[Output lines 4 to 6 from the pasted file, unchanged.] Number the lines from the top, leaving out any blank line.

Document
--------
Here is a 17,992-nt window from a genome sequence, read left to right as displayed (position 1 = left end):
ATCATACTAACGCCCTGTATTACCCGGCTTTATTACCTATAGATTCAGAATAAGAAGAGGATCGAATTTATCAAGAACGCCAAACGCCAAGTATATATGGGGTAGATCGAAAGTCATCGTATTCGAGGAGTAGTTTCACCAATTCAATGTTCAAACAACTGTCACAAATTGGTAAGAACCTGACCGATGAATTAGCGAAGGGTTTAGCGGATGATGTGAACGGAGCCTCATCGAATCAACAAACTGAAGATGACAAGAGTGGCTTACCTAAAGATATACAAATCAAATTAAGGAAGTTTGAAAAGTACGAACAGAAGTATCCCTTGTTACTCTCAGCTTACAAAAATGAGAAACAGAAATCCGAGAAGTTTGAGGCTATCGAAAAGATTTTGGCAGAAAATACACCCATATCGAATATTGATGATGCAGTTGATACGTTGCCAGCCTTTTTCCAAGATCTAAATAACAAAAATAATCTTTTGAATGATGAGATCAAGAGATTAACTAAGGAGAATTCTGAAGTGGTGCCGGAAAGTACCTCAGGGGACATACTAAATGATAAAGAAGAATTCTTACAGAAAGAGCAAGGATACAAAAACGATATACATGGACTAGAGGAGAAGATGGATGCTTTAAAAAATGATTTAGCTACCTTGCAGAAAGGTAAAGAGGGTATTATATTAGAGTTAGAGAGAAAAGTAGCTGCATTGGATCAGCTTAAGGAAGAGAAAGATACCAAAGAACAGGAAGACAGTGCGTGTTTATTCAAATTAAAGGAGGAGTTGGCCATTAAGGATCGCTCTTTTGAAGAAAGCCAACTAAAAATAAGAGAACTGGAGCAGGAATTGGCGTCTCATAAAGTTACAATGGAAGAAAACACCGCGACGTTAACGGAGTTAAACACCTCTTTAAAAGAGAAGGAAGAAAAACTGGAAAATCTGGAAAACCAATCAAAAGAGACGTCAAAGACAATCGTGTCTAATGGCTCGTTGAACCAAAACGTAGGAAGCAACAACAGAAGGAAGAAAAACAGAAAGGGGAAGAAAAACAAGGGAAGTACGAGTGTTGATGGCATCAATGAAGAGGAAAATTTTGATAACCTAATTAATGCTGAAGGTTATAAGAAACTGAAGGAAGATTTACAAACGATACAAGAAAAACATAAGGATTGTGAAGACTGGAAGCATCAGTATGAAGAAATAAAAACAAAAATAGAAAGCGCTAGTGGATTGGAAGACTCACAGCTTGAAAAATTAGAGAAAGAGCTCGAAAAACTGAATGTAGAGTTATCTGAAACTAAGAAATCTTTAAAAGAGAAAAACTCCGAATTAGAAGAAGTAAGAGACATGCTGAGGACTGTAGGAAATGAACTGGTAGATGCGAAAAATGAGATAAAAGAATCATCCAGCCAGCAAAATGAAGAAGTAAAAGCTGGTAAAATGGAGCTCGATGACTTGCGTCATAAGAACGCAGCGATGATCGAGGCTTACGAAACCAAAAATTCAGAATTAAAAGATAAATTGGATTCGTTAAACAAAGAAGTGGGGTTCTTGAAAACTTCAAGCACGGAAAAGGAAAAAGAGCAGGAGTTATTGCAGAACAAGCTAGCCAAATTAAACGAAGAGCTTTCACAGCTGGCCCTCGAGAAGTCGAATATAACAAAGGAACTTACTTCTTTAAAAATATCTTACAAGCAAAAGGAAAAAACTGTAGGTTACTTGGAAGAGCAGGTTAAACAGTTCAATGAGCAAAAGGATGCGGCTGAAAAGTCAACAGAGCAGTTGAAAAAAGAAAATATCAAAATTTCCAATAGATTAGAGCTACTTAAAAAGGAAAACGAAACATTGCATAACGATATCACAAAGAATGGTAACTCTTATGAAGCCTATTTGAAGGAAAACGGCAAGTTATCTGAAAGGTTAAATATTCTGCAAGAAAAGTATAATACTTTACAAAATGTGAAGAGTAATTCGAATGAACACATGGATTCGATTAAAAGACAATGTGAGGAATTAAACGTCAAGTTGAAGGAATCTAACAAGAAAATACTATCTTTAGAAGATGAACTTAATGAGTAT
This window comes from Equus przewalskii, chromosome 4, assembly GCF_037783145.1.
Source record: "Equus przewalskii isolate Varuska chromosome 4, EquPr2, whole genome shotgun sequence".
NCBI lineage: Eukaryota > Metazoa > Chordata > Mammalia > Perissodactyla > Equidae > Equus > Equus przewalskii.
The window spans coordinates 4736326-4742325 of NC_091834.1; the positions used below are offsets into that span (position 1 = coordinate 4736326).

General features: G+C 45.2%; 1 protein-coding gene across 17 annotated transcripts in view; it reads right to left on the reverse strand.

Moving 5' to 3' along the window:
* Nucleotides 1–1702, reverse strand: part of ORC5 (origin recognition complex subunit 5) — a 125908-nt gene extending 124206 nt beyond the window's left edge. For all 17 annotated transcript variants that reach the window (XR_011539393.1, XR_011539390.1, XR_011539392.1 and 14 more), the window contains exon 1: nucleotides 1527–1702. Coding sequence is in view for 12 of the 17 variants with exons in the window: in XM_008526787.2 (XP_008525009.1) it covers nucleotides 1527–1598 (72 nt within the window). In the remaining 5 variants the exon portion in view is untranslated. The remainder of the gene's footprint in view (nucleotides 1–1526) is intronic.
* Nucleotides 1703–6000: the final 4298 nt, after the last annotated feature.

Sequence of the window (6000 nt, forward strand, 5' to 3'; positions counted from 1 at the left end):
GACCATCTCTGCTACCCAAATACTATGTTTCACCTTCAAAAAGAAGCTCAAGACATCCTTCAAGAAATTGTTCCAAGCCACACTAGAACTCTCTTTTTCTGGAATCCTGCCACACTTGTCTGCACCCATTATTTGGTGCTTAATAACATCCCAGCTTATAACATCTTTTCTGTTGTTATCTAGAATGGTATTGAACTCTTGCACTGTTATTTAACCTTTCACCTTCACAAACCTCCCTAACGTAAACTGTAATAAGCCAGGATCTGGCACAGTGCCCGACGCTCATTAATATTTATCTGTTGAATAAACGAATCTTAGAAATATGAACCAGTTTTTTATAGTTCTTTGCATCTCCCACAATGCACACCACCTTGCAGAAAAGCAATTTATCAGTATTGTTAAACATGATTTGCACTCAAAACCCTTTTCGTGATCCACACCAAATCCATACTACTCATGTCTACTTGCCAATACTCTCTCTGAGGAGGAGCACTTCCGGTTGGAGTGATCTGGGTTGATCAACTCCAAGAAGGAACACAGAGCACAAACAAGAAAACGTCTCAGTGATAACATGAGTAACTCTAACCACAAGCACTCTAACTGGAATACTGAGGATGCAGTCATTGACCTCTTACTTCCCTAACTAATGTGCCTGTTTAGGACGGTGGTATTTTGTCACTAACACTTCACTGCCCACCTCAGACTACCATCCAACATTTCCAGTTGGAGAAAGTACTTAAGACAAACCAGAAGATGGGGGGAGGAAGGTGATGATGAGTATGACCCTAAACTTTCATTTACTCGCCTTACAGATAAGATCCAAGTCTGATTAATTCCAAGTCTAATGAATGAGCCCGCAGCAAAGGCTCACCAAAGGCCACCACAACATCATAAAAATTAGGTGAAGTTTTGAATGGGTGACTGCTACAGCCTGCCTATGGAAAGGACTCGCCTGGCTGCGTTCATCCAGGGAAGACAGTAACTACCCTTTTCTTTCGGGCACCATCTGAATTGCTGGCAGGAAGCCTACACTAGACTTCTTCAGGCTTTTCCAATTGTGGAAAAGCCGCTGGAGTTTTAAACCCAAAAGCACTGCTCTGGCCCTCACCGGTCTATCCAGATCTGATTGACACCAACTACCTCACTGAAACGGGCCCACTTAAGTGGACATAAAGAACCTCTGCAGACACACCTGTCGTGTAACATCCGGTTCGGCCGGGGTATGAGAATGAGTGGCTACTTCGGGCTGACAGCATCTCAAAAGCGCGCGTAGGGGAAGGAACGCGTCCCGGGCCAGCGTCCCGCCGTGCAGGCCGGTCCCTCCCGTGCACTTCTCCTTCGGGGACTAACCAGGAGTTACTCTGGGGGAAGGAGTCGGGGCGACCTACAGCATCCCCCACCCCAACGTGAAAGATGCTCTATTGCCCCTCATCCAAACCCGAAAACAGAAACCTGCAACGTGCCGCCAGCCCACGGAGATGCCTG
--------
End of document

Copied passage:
Source record: "Equus przewalskii isolate Varuska chromosome 4, EquPr2, whole genome shotgun sequence".
NCBI lineage: Eukaryota > Metazoa > Chordata > Mammalia > Perissodactyla > Equidae > Equus > Equus przewalskii.
The window spans coordinates 4736326-4742325 of NC_091834.1; the positions used below are offsets into that span (position 1 = coordinate 4736326).